On what page number can I find this quote in the The Importance of Being Earnest: "Ignorance is like a delicate exotic fruit; touch it and the bloom is gone."
The actual page number will differ depending on the publication; however, this quote usually comes approximately nine pages into Act I of Oscar Wilde's play (and because I am getting my version from an anthology of English Literature, it's on my page 640). Regardless, this quote comes in the middle of the conversation between Lady Bracknell and Jack ("Ernest") Worthing. Jack, who calls himself "Ernest" in the city, has just asked Gwendolen to marry him. Lady Bracknell, who proclaims that Mr. Worthing is not on her very important list of eligible bachelors, is not thrilled at this prospect of marriage.
Right before the quote you mention, Lady Bracknell becomes glad to hear that Mr. Worthing smokes because "a man should always have an occupation" (Wilde 640). Going even further, Lady Bracknell is glad to hear that Mr. Worthing is twenty-nine.
Lady Bracknell. A very good age to be married at. I have always been of opinion that a man who desires to get married should know either everything or nothing. Which do you know?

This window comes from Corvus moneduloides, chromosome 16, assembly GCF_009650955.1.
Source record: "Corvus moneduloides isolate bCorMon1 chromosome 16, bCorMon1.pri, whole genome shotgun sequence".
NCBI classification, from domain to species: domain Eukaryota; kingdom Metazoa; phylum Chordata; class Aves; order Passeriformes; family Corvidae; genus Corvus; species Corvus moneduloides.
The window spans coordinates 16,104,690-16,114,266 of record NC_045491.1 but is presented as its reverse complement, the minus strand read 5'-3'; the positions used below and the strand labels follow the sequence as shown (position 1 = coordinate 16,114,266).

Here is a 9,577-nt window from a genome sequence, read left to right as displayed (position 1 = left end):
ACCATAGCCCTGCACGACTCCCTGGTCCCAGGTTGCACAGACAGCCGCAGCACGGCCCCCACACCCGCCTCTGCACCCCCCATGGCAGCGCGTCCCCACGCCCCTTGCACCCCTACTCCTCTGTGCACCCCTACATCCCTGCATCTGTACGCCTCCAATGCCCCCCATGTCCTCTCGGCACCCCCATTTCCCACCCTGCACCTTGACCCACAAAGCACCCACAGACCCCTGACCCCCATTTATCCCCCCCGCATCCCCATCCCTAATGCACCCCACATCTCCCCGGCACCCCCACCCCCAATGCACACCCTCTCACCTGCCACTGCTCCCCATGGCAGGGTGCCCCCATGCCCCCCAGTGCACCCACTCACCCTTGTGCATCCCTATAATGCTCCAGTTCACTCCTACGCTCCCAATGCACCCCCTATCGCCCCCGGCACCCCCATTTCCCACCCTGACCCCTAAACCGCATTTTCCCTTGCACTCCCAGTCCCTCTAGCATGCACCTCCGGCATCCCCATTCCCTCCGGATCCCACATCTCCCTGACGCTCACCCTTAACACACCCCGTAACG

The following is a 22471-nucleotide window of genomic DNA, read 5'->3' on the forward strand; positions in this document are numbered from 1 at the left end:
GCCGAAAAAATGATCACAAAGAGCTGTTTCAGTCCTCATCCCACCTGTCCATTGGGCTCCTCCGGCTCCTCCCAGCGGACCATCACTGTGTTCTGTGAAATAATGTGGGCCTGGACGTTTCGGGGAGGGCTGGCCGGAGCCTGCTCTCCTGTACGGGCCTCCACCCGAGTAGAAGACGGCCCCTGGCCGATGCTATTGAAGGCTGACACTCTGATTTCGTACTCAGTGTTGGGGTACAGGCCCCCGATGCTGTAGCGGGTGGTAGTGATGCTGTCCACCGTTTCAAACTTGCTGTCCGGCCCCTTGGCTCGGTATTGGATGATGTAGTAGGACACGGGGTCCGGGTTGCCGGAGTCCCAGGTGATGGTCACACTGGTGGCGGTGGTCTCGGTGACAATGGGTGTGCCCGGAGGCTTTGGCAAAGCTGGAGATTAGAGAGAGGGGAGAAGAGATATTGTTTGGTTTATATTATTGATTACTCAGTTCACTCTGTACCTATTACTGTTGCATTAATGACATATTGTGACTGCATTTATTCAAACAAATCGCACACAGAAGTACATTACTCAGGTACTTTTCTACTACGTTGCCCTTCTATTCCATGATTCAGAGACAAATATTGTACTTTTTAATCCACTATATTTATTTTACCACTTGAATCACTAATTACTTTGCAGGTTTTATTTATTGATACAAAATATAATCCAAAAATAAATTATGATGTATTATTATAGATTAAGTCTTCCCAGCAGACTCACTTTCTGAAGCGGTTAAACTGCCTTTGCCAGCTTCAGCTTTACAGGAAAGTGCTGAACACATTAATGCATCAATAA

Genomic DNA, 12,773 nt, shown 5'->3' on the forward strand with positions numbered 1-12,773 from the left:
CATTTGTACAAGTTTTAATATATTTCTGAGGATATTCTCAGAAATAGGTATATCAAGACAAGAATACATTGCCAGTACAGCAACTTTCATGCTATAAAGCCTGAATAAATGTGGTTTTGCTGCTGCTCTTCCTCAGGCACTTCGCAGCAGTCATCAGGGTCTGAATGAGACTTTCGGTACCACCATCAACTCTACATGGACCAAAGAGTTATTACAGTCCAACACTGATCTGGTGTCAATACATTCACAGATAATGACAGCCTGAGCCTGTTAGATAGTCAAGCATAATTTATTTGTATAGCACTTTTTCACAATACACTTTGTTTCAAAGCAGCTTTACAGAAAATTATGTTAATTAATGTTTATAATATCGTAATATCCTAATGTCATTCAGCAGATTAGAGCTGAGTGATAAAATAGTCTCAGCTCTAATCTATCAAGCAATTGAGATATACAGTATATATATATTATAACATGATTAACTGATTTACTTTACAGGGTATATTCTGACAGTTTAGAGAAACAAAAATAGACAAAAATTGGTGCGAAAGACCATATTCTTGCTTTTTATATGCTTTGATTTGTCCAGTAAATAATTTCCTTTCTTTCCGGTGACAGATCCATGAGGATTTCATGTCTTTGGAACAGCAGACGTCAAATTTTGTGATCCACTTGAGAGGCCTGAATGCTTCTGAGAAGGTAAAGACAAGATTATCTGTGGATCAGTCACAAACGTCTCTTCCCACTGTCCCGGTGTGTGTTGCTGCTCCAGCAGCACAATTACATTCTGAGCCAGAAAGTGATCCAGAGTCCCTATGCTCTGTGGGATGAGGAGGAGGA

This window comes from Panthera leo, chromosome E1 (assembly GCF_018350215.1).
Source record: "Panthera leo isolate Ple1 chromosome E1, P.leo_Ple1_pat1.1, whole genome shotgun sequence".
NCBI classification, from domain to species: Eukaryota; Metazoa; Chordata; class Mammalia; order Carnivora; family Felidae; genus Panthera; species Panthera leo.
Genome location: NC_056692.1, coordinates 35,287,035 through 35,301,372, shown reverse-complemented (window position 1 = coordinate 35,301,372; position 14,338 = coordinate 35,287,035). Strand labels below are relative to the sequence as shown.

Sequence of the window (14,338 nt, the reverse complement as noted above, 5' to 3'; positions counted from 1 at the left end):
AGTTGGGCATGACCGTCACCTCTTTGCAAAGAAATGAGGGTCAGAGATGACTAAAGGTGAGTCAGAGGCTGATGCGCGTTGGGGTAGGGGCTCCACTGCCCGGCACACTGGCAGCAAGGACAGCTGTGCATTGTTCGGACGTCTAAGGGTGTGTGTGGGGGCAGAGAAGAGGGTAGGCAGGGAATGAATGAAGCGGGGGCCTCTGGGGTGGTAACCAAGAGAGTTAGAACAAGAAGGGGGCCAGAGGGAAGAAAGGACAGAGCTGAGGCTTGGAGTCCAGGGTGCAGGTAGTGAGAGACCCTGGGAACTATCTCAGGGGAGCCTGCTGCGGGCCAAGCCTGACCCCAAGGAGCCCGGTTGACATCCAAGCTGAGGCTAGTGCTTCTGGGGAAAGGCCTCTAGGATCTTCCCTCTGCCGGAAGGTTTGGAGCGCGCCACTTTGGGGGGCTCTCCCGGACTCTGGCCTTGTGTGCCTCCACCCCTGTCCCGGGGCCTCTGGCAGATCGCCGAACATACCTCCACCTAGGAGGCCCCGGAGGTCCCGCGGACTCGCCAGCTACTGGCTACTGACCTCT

Jack (after some hesitation). I know nothing, Lady Bracknell.
Lady Bracknell. I am pleased to hear it. I do not approve of anything that tampers with natural ignorance. Ignorance is like a delicate exotic fruit; touch it and the bloom is gone. (640)
Lady Bracknell, then, is the character who says these lines. Lady Bracknell puts a great stress on this quality of what she calls "natural ignorance." Here she explains that ignorance is easily taken away because, once one learns anything, ignorance is gone. Lady Bracknell becomes less and less fond of Jack ("Ernest") Worthing, especially after learning that he has no real relations to speak of. This is unacceptable for a good, Victorian lady in regards to marriage.
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